8. I hope it's not against the rules to revive a two-year-old topic that I started. Please let me know if it is. I just wanted to share the latest scrumptious lamb dish I discovered. I researched and cooked some Welsh cawl, a divine lamb, leek, and root veg stew. I put the recipe on my blog here. The whole house smelled so good just when I was doing the simple first step, simmering the lamb shoulder in water and onion. I will just never stop loving this stuff--lamb--and discovering new (to me) ways of cooking it.
  9. I'm loving this thread, as many, many of my many cookbooks look like the ones pictured. (Love that duct tape--will have to try it!) I love spattered, worn cookbooks, well-loved as the Velveteen rabbit, and my problem is that when I replace a worn-out cookbook, I can't bring myself to toss the old one. So I have two copies each of Craig Claiborne's New York Times Cookbook, Fannie Farmer (actually four if you count different year's editions), Moosewood and Enchanted Broccoli Forest, and Jessica Harris's Iron Pots and Wooden Spoons: Africa's Gifts to New World Cooking. The prize for homeliest, however, goes to my James Beard's American Cookery (LB 1972)--a delightfully opinionated, encyclopedic, divine classic. If you find any in good condition, buy two and send me one of them. My mother once cooked from it, until I stole it, and I don't cook from it much but use it for research constantly, so that it has lost is spine and threatens to dissolve any minute.
  10. Here's where I get mine, worth every penny and every minute of waiting. Szechuan Peppercorns from Penzeys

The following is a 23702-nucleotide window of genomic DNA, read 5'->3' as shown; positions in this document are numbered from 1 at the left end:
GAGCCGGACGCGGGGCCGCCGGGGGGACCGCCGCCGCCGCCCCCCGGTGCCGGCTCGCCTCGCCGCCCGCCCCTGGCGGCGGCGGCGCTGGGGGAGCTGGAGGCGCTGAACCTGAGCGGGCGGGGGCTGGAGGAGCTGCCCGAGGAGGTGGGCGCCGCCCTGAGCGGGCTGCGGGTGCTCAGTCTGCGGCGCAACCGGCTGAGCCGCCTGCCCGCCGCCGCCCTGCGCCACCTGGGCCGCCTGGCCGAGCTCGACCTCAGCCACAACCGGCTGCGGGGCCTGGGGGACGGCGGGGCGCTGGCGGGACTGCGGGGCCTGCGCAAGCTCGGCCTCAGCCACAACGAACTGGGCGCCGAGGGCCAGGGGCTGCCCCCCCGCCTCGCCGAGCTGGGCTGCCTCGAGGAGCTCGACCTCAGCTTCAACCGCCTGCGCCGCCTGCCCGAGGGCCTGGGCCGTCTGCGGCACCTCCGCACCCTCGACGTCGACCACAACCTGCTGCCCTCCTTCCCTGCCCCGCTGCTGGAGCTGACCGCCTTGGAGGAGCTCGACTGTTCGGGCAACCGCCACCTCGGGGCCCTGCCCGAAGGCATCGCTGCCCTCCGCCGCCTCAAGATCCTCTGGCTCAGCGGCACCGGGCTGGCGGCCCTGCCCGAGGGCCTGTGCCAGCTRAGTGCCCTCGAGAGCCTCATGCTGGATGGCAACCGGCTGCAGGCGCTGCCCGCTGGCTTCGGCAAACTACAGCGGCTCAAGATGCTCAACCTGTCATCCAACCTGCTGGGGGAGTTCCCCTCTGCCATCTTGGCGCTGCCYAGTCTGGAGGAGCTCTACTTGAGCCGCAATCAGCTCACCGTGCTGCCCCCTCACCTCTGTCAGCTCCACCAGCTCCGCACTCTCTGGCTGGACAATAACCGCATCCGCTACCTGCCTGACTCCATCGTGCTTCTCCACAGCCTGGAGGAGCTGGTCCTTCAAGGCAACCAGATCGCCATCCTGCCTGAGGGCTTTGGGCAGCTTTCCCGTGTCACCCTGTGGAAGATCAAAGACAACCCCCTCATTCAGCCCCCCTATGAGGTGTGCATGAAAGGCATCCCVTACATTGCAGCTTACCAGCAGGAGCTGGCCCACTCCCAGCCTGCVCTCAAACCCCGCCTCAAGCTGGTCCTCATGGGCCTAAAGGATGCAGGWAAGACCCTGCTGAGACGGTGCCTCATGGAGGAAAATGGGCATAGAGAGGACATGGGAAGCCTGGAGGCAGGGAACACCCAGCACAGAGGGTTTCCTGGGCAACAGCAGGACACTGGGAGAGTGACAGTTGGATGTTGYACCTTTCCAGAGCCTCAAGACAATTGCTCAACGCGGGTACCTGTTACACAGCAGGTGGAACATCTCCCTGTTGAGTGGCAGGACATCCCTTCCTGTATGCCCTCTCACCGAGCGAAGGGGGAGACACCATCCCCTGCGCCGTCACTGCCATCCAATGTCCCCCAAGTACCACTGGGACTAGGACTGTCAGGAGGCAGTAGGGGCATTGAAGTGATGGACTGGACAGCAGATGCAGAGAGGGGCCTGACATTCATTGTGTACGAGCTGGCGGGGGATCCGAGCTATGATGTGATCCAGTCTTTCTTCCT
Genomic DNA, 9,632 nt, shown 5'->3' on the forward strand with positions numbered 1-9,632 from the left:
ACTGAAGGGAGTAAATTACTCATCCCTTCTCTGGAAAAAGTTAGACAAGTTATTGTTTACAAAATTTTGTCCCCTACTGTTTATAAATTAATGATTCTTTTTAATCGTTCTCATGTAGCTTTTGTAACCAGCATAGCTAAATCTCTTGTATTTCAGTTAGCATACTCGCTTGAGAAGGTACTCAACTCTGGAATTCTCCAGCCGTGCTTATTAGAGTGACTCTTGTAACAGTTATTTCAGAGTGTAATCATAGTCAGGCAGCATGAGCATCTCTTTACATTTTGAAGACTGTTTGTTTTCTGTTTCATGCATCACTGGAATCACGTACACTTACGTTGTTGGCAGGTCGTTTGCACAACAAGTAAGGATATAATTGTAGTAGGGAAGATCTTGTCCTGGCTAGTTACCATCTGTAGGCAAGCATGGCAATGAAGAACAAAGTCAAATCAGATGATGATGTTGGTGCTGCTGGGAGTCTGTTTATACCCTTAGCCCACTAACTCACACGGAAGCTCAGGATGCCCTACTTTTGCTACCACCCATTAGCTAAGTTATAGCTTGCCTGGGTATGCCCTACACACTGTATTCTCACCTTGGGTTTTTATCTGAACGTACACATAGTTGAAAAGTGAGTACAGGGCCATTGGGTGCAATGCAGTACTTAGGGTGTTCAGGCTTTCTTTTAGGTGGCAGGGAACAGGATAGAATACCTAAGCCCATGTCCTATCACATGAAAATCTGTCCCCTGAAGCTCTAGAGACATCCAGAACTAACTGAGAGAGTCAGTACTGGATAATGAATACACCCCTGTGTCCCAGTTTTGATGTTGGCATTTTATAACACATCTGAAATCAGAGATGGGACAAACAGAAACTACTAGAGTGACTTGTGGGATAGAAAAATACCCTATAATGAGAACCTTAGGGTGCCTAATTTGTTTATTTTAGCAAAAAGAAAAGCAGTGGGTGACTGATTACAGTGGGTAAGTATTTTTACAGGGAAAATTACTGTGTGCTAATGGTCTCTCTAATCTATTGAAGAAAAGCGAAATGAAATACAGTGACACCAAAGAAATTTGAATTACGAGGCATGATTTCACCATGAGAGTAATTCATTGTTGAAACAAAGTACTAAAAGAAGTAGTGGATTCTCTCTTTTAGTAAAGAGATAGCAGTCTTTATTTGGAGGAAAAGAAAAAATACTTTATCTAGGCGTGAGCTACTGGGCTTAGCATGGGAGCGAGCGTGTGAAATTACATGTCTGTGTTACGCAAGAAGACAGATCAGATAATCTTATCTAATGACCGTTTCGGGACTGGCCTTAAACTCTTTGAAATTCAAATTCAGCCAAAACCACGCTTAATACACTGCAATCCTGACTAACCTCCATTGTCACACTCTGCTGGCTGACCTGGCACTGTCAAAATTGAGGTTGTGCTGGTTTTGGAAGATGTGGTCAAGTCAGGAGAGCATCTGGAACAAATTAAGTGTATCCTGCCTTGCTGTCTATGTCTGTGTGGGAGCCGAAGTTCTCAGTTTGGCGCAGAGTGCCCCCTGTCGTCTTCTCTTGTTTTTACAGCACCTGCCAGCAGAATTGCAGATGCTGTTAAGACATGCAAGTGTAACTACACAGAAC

11. I like it a lot. Plenty of short, pithy, really well-written pieces, great way to while away some time when procrastinating work!
  12. Thank you, Shalmanese, for your sensible explanation of the no-cheese-with-seafood rule! I have long pondered the reason and could never find any satisfactory answer. My husband is second generation Italian and insists on the no-cheese thing when we have pasta with shrimp, squid, clams, octopus, or any kind of seafood, but he has never been able to tell me the reason behind the rule. Now it makes sense!--thanks Shalmanese, you've solved an old question for me.
  13. Wow!! Thanks so much for the tips. Abra, I love your pigicide tales, highly entertaining, and they have thoroughly convinced me not to make the blood sausage this time, although I too am entirely nuts. I think I'll do bun bo hue or another Asian dish. I do have a bunch of bun bo hue recipes, plus the two y'all have so kindly given me. My husband says he remembers having soup with pig blood cubes when we were in Vietnam a few years ago, and he didn't like them that much, too livery, he said. I have absolutely no memory of that at all, so will have to make some. Thanks for all the helpful advice!
  14. Thanks, Busboy, I did find a recipe for a simple dish from the Phillippines with pork meat and pork blood (Jeff Smith's Immigrant Ancestors), and I do have some venison on hand...And where is Paula Wolfert's civet recipe? I don't see it in my old Cooking of Southwest France.
  15. I bought 10 ounces of frozen pork blood in my local Southeast Asian store today and the Thai proprietess asked me what I was going to do with it. I said maybe some kind of blood sausage/boudin and she suggested a Vietnamese dish called bun something, which sounds like it has noodles in it. Not surprisingly, none of my half dozen Vietnamese cookbooks have any pig blood recipes. I was so glad to find such an exotic product that I bought before I thought, and now I don't know what to do with it. Any recipes or ideas from anywhere in the world would be most welcome. Thanks!
  • Create New...